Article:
Book Review: It's time to celebrate National Goat Cheese Month

"Living with Goats" by Margaret Hathaway, Photographs by Karl Schatz; 978-1-59921-492-4; Pages: 198; $24.95; Publication Date: Oct. 1, 2009; Hardcover; Non-Fiction; Published by The Lyons Press, an imprint of Globe Pequot Press.

"Raising Meat Goats for Profit" by Gail B. Bowman; 978-0-9670381-0-3; Pages, 255; $19.95; Publication Date: 1999; Soft-cover; Non-Fiction; Published by Bowman Communications Press.

August is National Goat Cheese Month! There are many recipes for making goat cheese on the Internet, but the best way to obtain this delicacy is from your neighborhood grocery store. Goats are people-friendly and historically important for the three major religions. In the spring, all these sects are often highlighted by their celebrations involving goats or goat meat (chevon).

Living with Goats by Margaret Hathaway is being published Oct. 1 and is an excellent resource book for those who want to raise either dairy or meat goats. Finding good information about goats is very difficult if you do not have access to the Internet. Few books are desk reference manuals where you can look up sites and suppliers of unique materials related to goat raising. This book is clearly that manual.

The "How To's" in this book relate to testing for diseases, what to look for in buying goats, and how to connect with an experienced mentor that will ease the selection process.

A shortcoming of the book is it does not specifically get into the treatment of problems encountered by the novice goat herder, but does send the reader scurrying to obtain more information. Experienced veterinarians take courses relating to goats, however, very few have been exposed to daily treatment. Establishing a goat facility for either dairy or meat production and interviewing the right veterinarian is vital for keeping the herd healthy.

Another book is Raising Meat Goats for Profit by Gail Bowman. Even though this book was written in 1999, it contains many great ideas for calculating costs of feeding, care, and profit. Some of the methods are greatly detailed and describe the care of goats which is very helpful, but the dollar amounts are dated when it comes to the cost of feed and resale. Changing to today's costs is not difficult since the basic formulas are there.

Some special recipes are contained in Bowman's book. Chevon is the name given to goat meat and how to prepare it is quite different than beef preparation. Think about Texas Ranch-Style Gumbo or Chevon Teriyaki or Stir-Fry Chevon with Green Onions, just to name a few. They are wonderfully described in this book. Goat meat is lower in cholesterol and fat. It is actually more heart healthy than chicken!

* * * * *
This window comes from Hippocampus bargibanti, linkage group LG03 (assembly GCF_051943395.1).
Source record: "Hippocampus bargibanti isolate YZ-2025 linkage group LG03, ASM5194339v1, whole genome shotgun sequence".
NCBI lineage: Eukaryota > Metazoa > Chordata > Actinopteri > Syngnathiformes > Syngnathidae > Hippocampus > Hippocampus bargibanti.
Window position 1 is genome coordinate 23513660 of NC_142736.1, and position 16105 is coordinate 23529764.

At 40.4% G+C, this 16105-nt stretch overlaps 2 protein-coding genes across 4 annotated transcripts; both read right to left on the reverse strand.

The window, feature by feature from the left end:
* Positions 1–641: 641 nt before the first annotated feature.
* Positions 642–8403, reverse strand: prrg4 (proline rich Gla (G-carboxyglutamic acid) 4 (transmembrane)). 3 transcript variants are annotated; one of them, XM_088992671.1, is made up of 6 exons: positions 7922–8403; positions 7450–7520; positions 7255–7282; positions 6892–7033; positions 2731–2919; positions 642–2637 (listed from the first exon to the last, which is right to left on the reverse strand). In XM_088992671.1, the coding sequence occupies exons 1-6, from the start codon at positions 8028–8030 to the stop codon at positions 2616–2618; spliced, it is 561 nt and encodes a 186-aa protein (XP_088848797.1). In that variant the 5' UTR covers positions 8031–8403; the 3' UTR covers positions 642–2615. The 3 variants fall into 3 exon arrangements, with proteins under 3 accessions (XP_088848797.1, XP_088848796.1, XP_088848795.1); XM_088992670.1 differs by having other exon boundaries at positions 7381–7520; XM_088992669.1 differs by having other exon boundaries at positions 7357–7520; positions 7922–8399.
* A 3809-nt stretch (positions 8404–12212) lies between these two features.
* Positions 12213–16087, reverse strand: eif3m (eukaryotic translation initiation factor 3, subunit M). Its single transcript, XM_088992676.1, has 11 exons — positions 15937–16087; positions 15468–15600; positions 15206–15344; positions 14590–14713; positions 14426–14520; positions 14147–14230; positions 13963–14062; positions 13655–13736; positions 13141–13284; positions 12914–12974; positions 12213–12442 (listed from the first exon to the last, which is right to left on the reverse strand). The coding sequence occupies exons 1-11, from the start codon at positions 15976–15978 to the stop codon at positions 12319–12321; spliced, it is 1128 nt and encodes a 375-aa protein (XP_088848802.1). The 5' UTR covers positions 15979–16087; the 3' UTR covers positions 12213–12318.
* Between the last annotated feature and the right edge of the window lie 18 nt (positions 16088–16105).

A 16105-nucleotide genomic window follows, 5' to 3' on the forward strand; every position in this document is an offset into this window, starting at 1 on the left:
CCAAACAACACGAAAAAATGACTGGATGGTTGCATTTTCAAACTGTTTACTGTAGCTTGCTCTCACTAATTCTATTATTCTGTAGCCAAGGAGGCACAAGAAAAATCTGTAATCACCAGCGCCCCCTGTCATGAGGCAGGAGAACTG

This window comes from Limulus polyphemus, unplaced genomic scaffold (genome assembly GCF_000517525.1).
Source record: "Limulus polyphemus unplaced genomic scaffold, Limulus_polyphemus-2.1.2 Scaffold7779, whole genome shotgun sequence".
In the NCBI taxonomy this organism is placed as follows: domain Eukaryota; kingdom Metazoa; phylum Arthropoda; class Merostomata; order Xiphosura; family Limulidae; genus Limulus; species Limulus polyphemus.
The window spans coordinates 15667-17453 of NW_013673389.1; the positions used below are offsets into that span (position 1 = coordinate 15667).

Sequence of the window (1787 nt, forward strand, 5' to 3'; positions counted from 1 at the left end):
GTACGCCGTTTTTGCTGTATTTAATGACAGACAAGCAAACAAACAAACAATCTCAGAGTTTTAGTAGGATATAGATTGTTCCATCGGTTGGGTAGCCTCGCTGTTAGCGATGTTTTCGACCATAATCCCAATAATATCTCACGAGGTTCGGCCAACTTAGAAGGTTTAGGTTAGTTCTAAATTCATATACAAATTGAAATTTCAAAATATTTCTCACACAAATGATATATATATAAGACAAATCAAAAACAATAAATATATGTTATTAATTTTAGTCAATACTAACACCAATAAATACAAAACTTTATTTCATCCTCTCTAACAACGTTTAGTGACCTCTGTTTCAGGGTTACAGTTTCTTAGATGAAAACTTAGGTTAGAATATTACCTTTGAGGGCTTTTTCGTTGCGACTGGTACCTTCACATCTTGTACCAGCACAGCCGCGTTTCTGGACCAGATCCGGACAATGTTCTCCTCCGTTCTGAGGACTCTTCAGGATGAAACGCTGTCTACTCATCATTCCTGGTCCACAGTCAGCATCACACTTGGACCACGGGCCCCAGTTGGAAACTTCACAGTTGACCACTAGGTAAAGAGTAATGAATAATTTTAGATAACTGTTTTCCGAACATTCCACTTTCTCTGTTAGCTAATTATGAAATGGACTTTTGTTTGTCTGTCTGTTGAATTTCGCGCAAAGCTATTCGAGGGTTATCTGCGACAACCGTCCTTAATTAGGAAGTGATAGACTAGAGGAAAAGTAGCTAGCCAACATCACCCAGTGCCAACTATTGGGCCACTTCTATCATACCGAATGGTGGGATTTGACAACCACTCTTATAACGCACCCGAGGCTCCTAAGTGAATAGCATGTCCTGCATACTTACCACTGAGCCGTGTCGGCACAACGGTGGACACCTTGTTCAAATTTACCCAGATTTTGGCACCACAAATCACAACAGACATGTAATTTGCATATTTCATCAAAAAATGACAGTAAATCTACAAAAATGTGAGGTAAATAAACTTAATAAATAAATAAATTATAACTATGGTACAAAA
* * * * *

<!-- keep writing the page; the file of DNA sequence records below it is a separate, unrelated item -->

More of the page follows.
Chevon is not readily available in the stores because the demand has not been great in the United States. World-wide consumption of Chevon is 63%. As more marketing of the beneficial use of this meat is forthcoming, the consumer will become more educated. The United States only imports 1 million metric tons of chevon per year because there are not enough goats being raised domestically. This is an opportunity to become a goat herder.

Together, these books discuss how prolific goat raising has become. Each doe is capable of having 1.5 kids per gestation period. This means that on average they can have 3 kids per year since the gestation period is 5 months. Many goats have triplets and it is common to have twins. Goat herds grow in population very quickly and it is possible to have 60 goats in a very short time. Goats are very manageable because they are docile. Even a small child can lead them around by a leash. Where you live determines how you will care for goats.

Both of these books are recommended as being useful in the care and feeding of goats. However, if you have been raising goats for some time, you already know most of the facts contained in these books. New goat owners or those considering raising goats will benefit from the basics discussed.

Publisher's Weekly

Best Selling Books

Week of Aug. 24

Fiction

1. South of Broad. Pat Conroy; Doubleday/Nan A. Talese, $29.95. 978-0-385-41305-3.

2. Smash Cut. Sandra Brown; Simon & Schuster, $26.99. 978-1-416-56308-2.

3. The Help. Kathryn Stockett; Putnam/Amy Einhorn, $24.95. 9780399155345.

4. That Old Cape Magic. Richard Russo; Knopf, $25.95. 978-0-375-41496-1.

5. The Girl Who Played with Fire. Stieg Larsson; Knopf, $25.95. 978-0-307-26998-0.

Non-Fiction

1. Culture of Corruption. Michele Malkin; Regnery, $27.95. 978-1-59698-109-6.

2. Mastering the Art of French Cooking. Julia Child; Knopf, $40. 978-0-375-41340-7.

3. Act Like a Lady, Think Like A Man. Steve Harvey; Amistad, $23.99. 978-0-06-172897-6.

4. Outliers. Malcolm Gladwell; Little, Brown, $27.99. ISBN 9780316017923.

5. In the President's Secret Service. Ronald Kessler; Crown, $26. 978-0-307-46135-3.